Author: Umoh Boniface Davis
Department: Environmental Management
Affiliation: Nnamdi Azikiwe University Awka

Forest conservation has become one of the most important environmental issues currently facing humanity, as a result of widespread deforestation and forest degradation in the face of climate change. Pressures on the remaining natural forests continue to intensify, leading to high rates of biodiversity loss. Understanding what and how the few communities that still have forests manage them is essential for developing effective conservation strategies. This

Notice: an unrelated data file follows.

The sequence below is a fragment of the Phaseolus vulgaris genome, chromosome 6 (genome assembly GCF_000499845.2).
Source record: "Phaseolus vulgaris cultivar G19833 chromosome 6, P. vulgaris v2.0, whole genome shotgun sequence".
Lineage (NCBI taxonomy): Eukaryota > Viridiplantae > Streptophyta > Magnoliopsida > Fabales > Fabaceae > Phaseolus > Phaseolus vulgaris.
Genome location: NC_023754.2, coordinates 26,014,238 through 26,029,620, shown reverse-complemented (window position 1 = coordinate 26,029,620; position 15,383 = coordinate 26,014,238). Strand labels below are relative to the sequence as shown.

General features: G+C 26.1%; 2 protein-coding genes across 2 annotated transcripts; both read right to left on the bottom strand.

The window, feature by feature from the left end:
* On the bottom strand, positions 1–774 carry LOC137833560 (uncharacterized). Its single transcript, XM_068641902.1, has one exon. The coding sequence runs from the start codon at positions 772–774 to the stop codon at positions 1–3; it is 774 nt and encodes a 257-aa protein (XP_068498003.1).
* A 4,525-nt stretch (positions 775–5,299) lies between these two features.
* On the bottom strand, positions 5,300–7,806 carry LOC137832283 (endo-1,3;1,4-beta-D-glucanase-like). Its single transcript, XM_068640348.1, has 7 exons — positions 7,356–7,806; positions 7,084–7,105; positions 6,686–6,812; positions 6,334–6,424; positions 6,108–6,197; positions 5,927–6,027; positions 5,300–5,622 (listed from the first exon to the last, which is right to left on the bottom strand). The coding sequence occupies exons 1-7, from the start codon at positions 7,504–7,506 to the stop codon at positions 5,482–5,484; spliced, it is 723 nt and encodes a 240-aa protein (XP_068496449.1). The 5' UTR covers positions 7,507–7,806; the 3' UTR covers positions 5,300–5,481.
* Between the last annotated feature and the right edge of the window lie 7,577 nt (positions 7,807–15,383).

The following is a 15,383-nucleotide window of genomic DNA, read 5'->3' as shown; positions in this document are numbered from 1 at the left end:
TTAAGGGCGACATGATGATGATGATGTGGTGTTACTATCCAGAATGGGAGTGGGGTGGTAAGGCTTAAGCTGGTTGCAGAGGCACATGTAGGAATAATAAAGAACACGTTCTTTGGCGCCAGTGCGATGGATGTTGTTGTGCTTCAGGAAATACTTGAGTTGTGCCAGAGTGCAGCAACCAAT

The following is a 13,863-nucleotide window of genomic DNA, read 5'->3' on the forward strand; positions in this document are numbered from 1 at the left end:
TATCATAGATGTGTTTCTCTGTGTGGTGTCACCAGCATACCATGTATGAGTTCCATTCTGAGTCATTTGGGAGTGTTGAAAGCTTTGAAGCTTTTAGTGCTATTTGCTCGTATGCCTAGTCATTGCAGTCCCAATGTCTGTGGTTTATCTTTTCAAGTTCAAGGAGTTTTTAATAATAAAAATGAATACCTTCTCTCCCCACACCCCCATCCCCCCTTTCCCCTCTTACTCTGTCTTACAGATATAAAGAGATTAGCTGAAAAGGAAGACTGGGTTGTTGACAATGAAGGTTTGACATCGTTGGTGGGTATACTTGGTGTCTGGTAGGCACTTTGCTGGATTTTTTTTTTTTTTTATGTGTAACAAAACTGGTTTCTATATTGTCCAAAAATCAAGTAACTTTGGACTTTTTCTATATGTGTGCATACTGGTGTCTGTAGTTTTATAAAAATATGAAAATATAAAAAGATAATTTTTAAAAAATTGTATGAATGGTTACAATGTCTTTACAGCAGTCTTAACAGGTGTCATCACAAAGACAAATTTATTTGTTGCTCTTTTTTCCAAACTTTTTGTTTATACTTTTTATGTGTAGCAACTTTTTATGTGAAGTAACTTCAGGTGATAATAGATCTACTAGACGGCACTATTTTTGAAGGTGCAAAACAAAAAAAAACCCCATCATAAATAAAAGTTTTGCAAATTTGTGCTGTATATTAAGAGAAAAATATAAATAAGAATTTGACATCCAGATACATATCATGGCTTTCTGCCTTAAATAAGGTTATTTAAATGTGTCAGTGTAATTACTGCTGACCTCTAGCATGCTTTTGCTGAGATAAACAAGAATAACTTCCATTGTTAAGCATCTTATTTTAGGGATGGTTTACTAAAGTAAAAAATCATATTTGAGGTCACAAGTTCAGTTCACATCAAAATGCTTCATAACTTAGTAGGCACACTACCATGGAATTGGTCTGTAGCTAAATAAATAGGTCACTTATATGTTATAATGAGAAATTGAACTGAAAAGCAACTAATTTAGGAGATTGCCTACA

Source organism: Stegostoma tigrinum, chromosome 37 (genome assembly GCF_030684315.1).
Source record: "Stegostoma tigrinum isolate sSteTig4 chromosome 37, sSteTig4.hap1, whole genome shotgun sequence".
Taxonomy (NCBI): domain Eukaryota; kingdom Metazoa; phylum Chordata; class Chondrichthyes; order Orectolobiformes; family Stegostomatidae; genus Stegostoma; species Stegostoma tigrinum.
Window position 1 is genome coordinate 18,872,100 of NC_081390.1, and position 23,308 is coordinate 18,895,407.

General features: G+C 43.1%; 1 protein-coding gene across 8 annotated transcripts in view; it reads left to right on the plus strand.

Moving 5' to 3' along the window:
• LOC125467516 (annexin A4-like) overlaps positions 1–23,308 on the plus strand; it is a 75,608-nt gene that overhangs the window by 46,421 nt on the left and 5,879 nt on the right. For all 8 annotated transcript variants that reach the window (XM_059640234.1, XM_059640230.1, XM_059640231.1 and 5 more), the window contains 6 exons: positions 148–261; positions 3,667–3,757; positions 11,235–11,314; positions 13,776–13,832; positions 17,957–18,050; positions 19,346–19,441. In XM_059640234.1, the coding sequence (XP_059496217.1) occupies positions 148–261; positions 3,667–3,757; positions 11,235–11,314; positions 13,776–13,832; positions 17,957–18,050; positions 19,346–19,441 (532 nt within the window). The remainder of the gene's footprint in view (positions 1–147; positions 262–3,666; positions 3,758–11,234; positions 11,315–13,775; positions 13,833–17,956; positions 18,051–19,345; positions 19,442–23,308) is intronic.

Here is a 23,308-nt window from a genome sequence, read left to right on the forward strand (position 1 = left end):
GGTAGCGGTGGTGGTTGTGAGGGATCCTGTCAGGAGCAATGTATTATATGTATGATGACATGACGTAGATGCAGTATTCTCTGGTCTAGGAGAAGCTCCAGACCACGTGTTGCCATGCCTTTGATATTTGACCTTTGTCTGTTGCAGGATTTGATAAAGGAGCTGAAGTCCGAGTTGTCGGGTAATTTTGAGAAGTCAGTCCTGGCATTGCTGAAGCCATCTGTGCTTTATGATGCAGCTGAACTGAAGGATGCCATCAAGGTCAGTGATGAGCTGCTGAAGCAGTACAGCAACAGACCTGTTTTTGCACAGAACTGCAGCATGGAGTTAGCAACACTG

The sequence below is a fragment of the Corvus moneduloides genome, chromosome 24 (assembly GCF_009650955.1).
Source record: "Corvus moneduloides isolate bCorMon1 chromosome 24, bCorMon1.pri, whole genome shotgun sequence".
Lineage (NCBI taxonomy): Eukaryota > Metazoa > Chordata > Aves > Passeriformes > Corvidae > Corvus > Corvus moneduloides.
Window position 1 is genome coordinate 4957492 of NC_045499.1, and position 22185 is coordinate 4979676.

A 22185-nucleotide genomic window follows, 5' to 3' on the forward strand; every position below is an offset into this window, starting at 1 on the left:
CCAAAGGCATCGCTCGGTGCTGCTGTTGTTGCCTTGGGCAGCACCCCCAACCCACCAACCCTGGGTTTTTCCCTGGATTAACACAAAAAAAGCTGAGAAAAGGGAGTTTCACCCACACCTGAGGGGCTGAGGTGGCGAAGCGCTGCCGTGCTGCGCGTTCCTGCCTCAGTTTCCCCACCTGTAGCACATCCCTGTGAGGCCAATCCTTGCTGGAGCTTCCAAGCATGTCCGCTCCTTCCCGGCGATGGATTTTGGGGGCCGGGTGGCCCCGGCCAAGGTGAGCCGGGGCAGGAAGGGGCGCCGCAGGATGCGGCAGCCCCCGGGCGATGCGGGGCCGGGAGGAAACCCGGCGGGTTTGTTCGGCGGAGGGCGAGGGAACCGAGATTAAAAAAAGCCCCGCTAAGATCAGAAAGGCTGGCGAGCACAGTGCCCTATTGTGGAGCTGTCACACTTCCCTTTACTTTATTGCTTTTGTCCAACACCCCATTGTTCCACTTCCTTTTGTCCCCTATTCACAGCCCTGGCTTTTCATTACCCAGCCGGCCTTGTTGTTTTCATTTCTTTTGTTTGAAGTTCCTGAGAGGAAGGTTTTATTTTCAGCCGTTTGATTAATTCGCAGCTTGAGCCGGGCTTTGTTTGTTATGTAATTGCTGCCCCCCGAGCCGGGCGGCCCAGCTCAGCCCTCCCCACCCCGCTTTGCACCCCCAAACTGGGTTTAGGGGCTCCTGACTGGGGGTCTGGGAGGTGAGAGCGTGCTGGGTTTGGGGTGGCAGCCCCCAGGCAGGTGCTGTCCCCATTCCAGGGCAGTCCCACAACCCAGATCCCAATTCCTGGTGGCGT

study therefore was carried out in order to assess how Ekuri community in Cross River State Nigeria manages their forest resources. The principal aim of the work was to ascertain the traditional forest management measures in use in forest conservation by the community. Using stratified random sampling technique, a total of 353 respondents were selected for the study. The questionnaire was the major instrument of data collection. This was supplemented with personal interview schedule. Variables of interest included were respondent’s attitude to forests, use of forest, perception of the importance of forest, perception of ownership, norms used in regulation of forest use, penalties for norms violations and awareness of norms. These variables were analysed to establish how they were influenced by the socio-demographic characteristics of respondents- age, gender, income, household size, and membership of social groups, education, and duration of residence in community. Other variables captured. Result of the analyses show that there was a very high level of awareness among the respondents on the importance of forest regardless of gender, age, income, household size and education. Eighty five percent of the respondents showed positive attitude towards the forest. The forest according to them is important for income (84 percent), health (81 percent), and education (78 percent). Among the traditional norms used to regulate member’s relationship with the forest are: restriction of use of timber by indigenes for home construction only, restriction of farm land to four kilometre distance into the forest, ban on illegal logging, and exclusion of non community members from timber exploitation. In terms of “access to forest and exploitation of non timber forest products” there was no significant differences along gender, except for bitter kola (44.5 percent) men and (12 percent) for women. Probit regression show that while age (p<0.008), household size (p<.004), and duration of residence in the community (p0.000. Based on the above result, the hypothesis which states that there is no significant difference in attitude of residents towards forest conservation was rejected. It is therefore concluded that the local norms which are driven by ownership incentives and perceived benefits account for the conservation of Ekuri Community forest and this need be adopted as a strategy in forest conservation in Cross River State and other community forest.

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